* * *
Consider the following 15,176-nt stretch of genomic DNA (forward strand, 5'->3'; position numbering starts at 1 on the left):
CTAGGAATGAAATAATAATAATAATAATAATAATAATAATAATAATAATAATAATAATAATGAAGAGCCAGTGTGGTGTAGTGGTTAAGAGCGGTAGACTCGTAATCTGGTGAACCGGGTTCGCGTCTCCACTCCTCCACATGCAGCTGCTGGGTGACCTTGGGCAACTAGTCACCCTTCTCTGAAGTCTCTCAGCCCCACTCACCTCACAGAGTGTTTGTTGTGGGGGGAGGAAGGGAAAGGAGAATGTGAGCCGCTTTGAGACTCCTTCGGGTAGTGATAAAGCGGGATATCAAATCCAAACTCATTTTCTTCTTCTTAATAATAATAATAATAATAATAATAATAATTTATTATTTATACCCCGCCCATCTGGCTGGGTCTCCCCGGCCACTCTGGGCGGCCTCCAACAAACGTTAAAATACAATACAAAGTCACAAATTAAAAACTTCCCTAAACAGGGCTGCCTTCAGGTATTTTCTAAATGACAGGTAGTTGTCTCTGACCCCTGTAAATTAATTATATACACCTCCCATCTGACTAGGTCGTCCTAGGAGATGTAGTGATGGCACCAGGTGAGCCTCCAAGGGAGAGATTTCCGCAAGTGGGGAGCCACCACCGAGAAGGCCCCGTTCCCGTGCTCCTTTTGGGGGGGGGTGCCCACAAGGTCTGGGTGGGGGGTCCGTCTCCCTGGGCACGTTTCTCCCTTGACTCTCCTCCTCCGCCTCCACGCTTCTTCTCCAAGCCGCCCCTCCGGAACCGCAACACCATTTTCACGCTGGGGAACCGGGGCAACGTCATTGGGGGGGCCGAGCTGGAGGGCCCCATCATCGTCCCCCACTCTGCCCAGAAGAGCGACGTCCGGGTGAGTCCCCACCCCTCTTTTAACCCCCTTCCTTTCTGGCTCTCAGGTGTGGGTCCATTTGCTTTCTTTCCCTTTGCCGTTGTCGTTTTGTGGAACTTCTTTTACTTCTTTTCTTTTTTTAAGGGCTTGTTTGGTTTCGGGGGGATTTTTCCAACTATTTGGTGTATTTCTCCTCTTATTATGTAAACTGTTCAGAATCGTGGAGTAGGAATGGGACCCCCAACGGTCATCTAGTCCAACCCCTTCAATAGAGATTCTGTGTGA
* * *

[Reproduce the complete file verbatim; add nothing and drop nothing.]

Consider the following 15,176-nt stretch of genomic DNA (forward strand, 5'->3'; position numbering starts at 1 on the left):
CTAGGAATGAAATAATAATAATAATAATAATAATAATAATAATAATAATAATAATAATAATGAAGAGCCAGTGTGGTGTAGTGGTTAAGAGCGGTAGACTCGTAATCTGGTGAACCGGGTTCGCGTCTCCACTCCTCCACATGCAGCTGCTGGGTGACCTTGGGCAACTAGTCACCCTTCTCTGAAGTCTCTCAGCCCCACTCACCTCACAGAGTGTTTGTTGTGGGGGGAGGAAGGGAAAGGAGAATGTGAGCCGCTTTGAGACTCCTTCGGGTAGTGATAAAGCGGGATATCAAATCCAAACTCATTTTCTTCTTCTTAATAATAATAATAATAATAATAATAATAATTTATTATTTATACCCCGCCCATCTGGCTGGGTCTCCCCGGCCACTCTGGGCGGCCTCCAACAAACGTTAAAATACAATACAAAGTCACAAATTAAAAACTTCCCTAAACAGGGCTGCCTTCAGGTATTTTCTAAATGACAGGTAGTTGTCTCTGACCCCTGTAAATTAATTATATACACCTCCCATCTGACTAGGTCGTCCTAGGAGATGTAGTGATGGCACCAGGTGAGCCTCCAAGGGAGAGATTTCCGCAAGTGGGGAGCCACCACCGAGAAGGCCCCGTTCCCGTGCTCCTTTTGGGGGGGGGTGCCCACAAGGTCTGGGTGGGGGGTCCGTCTCCCTGGGCACGTTTCTCCCTTGACTCTCCTCCTCCGCCTCCACGCTTCTTCTCCAAGCCGCCCCTCCGGAACCGCAACACCATTTTCACGCTGGGGAACCGGGGCAACGTCATTGGGGGGGCCGAGCTGGAGGGCCCCATCATCGTCCCCCACTCTGCCCAGAAGAGCGACGTCCGGGTGAGTCCCCACCCCTCTTTTAACCCCCTTCCTTTCTGGCTCTCAGGTGTGGGTCCATTTGCTTTCTTTCCCTTTGCCGTTGTCGTTTTGTGGAACTTCTTTTACTTCTTTTCTTTTTTTAAGGGCTTGTTTGGTTTCGGGGGGATTTTTCCAACTATTTGGTGTATTTCTCCTCTTATTATGTAAACTGTTCAGAATCGTGGAGTAGGAATGGGACCCCCAACGGTCATCTAGTCCAACCCCTTCAATAGAGATTCTGTGTGA